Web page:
When I first arrived at my school a few teaching assistants shared with me how boring math at our school is and how kids do not like it. I like to think (well, I know for a fact) that we are seeing a change in mindset at our school now when it comes to math. Distance Learning has thrown somewhat of a roadblock in this movement, but at least in the K3 grades I see a lot of the rich tasks being assigned on Seesaw for the kids.
I am curious how others are moving away from a more prescribed, “I do, you do” culture to a more inquirybased, low floor high ceiling, game play approach.

Christina,
I use dot cards a lot with the interventions I have with 1st3rd graders so the idea of using them in a different way (to promote additive or multiplicative thinking) is awesome. I often find myself trying to push the boundaries depending on the developmental readiness of the students and engage them even further with deeper prompts.
With that in mind, I can use a dot card with a group of 3 dots and compare it with a dot card that has three groups of the same group of 3 dots (so 9). With the right prompts, maybe responses could be, “B has 3 times the amount of dots than A” or “A is 1/3 the amount of B.”
Or is this a stretch?

Yes Jeanette, those sentence frames are wonderful. It clearly shows Vanessa’s explanation:
Additive uses “more than/less than”
Multiplicative thinking uses “times” and “of” because we are relating 2 objects to the size of one another.
When I set up enrichment tasks for the students at my school, I’ll be sure to include sentence frames like these. It is so important to develop their specific math vocabulary as early as possible.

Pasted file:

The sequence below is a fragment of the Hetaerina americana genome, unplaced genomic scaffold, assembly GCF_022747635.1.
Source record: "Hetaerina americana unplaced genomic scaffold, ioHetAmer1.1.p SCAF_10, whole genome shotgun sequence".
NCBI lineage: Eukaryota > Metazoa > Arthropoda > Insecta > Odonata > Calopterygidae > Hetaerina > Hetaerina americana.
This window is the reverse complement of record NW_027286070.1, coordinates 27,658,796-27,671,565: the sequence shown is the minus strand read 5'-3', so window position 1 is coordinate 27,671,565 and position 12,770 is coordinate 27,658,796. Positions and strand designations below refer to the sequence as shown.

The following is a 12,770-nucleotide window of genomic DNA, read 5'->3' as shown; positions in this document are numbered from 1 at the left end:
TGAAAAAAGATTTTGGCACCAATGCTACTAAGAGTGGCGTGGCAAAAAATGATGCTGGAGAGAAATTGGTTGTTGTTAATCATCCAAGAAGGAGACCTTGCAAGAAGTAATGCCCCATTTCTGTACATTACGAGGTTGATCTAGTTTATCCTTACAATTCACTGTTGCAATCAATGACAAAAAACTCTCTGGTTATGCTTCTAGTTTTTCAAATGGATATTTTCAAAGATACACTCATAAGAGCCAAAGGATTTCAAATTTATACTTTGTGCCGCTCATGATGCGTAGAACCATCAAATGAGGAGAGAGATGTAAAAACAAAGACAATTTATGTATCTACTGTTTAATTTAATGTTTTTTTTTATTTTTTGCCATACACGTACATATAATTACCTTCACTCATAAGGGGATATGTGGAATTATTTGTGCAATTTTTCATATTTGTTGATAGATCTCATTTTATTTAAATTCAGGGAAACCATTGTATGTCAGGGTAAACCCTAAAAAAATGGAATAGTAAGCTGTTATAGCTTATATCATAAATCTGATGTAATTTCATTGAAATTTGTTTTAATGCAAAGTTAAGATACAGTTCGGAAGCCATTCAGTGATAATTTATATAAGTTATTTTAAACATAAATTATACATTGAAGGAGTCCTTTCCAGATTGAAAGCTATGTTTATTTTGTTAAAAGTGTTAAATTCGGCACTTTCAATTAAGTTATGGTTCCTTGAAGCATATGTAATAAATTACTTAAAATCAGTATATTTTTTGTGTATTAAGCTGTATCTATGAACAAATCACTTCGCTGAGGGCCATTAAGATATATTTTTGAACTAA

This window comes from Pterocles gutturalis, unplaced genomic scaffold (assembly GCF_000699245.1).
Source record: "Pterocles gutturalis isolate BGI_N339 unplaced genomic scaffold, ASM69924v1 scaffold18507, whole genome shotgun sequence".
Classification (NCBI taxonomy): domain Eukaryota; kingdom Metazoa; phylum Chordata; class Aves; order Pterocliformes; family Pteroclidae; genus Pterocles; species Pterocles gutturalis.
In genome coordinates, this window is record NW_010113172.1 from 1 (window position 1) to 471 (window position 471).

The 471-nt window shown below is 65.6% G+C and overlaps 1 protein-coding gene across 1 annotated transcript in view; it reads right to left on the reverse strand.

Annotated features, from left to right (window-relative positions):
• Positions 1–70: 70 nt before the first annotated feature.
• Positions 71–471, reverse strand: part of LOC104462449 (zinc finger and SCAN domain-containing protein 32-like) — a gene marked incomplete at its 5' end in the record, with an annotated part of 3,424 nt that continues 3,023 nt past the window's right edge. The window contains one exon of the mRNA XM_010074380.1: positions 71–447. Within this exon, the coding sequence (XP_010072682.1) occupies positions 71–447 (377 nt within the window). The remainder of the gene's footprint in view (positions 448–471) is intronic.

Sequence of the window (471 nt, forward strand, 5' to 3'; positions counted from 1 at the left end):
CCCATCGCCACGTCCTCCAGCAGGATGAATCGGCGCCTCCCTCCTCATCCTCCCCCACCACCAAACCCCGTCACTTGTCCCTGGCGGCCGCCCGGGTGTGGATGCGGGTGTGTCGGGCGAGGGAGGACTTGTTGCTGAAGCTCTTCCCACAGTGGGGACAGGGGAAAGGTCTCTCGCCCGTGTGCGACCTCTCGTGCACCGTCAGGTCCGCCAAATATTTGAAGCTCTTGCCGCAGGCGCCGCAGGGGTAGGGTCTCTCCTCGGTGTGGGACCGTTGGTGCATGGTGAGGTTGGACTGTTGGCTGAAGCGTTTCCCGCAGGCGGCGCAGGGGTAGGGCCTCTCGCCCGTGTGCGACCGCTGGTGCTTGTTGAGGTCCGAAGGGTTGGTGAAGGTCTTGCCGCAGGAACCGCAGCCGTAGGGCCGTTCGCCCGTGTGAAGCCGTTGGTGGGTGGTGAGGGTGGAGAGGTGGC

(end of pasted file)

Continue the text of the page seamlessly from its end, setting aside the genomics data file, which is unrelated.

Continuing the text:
I made a google Slides of the Cookie Monster tasks to encourage my Grade 1 teachers to do the task. They loved it and said the kids were fully engaged.
I plan to prep the egg one for my KG teachers. Even while we are teaching online, I can help them pull this off. I will totally offer to take the lead on it.

Me too Marianne. The closest I came to using a balance scale in my career has been when I talk to students how the Right Hand Side (RHS) is always equal to the Left Hand Side (LHS). This usually comes up when I write and equation with the “answer” on the left instead of the right. Our students are so conditioned that equations can only be written with the answer on the right side. This always leads to a great conversation about why it doesn’t matter.
Anyway, here is a digital app that was shared with me to use for balance scales: https://www.didax.com/apps/mathbalance/
I wish there was one that has items you can put on instead of just the numbers but, this this would be a good way to help students check if their thinking is correct (and balanced)!

I was thinking about this example too. Working with really young learners, especially kindergartners, they just like to fill things up. Providing them with a challenge of comparing the capacity of two objects can lead them through the measurement continuum. Using candy would be even more engaging for them.
With kindergartners, even with first graders, is it even necessary to move them to the indirect measurement stage yet? The whole idea of trust really resonated with me during this lesson and I just don’t think our really young learners have a lot of trust in us yet if we were to just give them measurement attributes. I think developmentally, they would just ignore the given attributes, and find out for themselves, using whatever external measurement objects we make available for them.

Lets try this again (tried responding a few days ago and it all disappeared).
As many have said above, direct comparison is where objects are compared side by side, visually compared (eyeballing it). An indirect comparison uses another object (like a string) to help make a measurement.
Opportunities to provide experiences for children to make such comparisons like cooking and baking are great for developing their spatial reasoning.

I really like how this task can relate to everyone. Oftentimes we present math problems to kids and they don’t see how it relates to “real life.” Thanks for sharing this one.

Nicole, when you mention how young students are adept to finding patterns, this really holds true for me as an educator who works with 58 year olds. They are good at seeing patterns and it is important for us to give them the language to describe what they see. Introducing them to the idea of “half” or “twice as more as” or “double” can help develop the building blocks of proportional reasoning or multiplicative thinking.